Stunted dead black trees photographed against red dunes and a blue sky

Sossusvlei salt pan, Namib Desert

One of the harshest and most unforgiving environments on Earth, the Sossusvlei is in the southern part of the Namib Desert, in the African nation of Namibia. Surrounded by high red dunes, the Sossusvlei literally translates as "dead-end marsh", i.e., a drainage area with no outflows. These geographical conditions have created a surreal landscape, making it a popular destination for both tourists and film units: key scenes of The Cell and The Fall were shot here.

Clear chunks of ice backlit by a setting sun on a black sand beach

Breiðamerkursandur, Iceland

Breiðamerkursandur is a black sand beach on the southwest coast of Iceland, adjoining an outwash plain near the glacial lagoon of Jökulsárlón. Every spring and summer ice calving from the tongue of the glacier falls into the Atlantic and is swept out to sea before being returned to the beach, smoothed into sculptured shapes by the waves. Jökulsárlón has been the setting for four Hollywood movies, including A View to a Kill, Die Another Day, Lara Croft: Tomb Raider and Batman Begins.

An earlier article on this site demonstrated how to use the HTML5 <dialog> element to create easy “lightbox” UI. A few of my web development students are trying to take the pattern further by placing large sections of content in the <dialog>, but are experiencing a few problems in doing so. I thought I’d use the opportunity to update the script, and show how it can be used in a way to progressively enhance page content.

Rule No. 1: Content First

There are many ways of “hiding” the content for each image, but the first rule of progressive enhancement is not to hide the content at all, at least not by default; the content is already there, on the page, where it can be picked up by and screen readers. In this case, we’re looking at linked thumbnail images that expand to full image versions with descriptive text. Because the text content is extremely lightweight, it will be included in the basic markup of the page. I also used srcset for the images, although that is not essential to the technique:

<div id="proglight" class="progrock">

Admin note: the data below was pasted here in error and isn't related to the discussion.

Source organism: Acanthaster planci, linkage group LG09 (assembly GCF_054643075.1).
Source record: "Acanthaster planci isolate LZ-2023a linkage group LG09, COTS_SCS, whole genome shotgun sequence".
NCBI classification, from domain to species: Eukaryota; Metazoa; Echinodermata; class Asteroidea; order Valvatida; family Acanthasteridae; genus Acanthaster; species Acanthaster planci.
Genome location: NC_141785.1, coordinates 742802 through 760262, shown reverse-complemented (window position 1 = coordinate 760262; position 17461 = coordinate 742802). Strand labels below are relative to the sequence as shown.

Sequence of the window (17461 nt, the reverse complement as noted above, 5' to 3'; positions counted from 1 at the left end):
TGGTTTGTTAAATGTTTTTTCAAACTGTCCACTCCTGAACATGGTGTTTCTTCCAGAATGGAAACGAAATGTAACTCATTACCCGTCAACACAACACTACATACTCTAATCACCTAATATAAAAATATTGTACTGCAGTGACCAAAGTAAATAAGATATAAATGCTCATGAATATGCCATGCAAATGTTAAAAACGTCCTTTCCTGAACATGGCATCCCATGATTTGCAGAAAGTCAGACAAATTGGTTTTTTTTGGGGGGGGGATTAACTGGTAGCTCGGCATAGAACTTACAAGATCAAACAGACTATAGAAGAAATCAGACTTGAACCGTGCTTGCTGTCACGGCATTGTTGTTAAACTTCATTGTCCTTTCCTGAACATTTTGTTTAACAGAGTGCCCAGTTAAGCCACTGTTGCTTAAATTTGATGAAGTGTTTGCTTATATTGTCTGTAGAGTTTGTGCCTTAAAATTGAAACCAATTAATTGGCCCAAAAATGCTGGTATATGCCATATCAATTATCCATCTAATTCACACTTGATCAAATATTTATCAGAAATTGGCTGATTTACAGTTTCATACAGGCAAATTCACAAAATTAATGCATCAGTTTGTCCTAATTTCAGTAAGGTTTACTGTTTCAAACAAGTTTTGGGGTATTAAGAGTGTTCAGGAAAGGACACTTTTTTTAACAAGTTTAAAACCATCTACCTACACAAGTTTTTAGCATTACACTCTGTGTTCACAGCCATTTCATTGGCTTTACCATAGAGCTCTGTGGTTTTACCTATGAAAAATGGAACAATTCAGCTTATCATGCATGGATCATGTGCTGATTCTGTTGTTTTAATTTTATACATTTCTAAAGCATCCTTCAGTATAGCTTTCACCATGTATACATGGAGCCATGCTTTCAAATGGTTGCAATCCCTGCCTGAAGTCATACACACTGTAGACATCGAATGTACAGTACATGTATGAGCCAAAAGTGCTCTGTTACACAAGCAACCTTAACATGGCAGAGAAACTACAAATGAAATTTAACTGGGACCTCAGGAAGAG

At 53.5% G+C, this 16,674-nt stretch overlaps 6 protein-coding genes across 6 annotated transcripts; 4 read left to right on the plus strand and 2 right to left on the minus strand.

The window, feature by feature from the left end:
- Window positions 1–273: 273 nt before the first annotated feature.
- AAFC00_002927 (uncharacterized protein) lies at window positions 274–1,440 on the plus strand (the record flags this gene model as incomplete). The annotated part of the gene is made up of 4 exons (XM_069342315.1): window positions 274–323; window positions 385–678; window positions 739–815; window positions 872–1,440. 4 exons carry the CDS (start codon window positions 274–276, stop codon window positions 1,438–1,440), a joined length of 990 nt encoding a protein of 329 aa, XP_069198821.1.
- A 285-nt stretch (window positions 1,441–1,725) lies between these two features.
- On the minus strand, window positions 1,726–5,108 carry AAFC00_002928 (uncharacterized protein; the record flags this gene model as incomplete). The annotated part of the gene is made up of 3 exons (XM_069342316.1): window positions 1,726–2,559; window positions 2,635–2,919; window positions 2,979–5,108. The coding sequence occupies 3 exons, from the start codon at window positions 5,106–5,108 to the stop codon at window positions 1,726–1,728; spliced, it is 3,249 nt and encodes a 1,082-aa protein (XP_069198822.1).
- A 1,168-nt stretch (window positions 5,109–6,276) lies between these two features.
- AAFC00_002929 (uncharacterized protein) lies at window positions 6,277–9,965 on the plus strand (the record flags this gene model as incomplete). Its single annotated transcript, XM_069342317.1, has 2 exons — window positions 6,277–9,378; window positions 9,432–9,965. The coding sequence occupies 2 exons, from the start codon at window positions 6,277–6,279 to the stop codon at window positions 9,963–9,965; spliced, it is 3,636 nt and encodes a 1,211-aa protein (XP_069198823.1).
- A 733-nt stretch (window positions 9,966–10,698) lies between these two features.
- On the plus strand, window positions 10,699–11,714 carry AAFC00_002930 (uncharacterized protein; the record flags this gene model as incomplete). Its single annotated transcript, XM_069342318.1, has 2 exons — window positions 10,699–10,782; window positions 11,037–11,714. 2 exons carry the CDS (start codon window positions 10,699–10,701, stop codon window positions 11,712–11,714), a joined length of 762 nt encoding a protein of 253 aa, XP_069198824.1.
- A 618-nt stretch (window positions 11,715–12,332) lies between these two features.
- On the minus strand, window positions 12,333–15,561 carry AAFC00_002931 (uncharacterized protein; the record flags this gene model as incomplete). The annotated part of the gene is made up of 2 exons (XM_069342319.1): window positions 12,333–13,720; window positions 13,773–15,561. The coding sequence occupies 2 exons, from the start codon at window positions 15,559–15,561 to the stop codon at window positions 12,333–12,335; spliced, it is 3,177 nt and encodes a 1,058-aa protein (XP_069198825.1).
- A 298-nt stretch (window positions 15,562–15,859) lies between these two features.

<img src="sossusvlei-namibia-thumb-1x.jpg" srcset="sossusvlei-namibia-thumb-1x.jpg 1x, sossusvlei-namibia-thumb-2x.jpg 2x" alt="Stunted dead black trees photographed against red dunes and a blue sky">
			<h1>Sossusvlei salt pan, Namib Desert</h1>
			<p>One of the harshest and most unforgiving environments on Earth, the Sossusvlei is in the southern part of the Namib Desert, in the African nation of Namibia…

There’s also an empty <dialog> element on the same page:

<dialog id="fullDetails"></dialog>

The other image inside the <div> takes the same pattern. Next, the CSS sets up the display of each <figure> element, which will allow us to hide them via JavaScript applied later:

#proglight {
	display: flex;
	justify-content: space-between;
	flex-direction: row;
.progrock h1 { font-weight: 100; }
.progrock img {
	float: left; width: 50%;
.progrock p, .progrock h1 { 
	margin-left: calc(50% + 2rem);
figure.min *:not(img) { 
	display: none; 
figure.min img { width: 100%; }
figure.min:hover { cursor: pointer; }

The containing <div> uses flexbox to push the elements apart; calc is used to maintain a consistent separation between the images and their associated text. Note the combination of the :not selector and the .min class with display: none, which will ensure that <figure> elements will only show their images.

The elements don’t have a class by default; that’s applied by JavaScript:

var panels = document.querySelectorAll("#proglight figure"),
dialog = document.getElementById("fullDetails");, function(panel) {
panel.addEventListener("click", function(){
	var panelImg = this.getElementsByTagName("img")[0],
	panelContent = this.querySelector("figcaption");
	showDialog(panelImg, panelContent);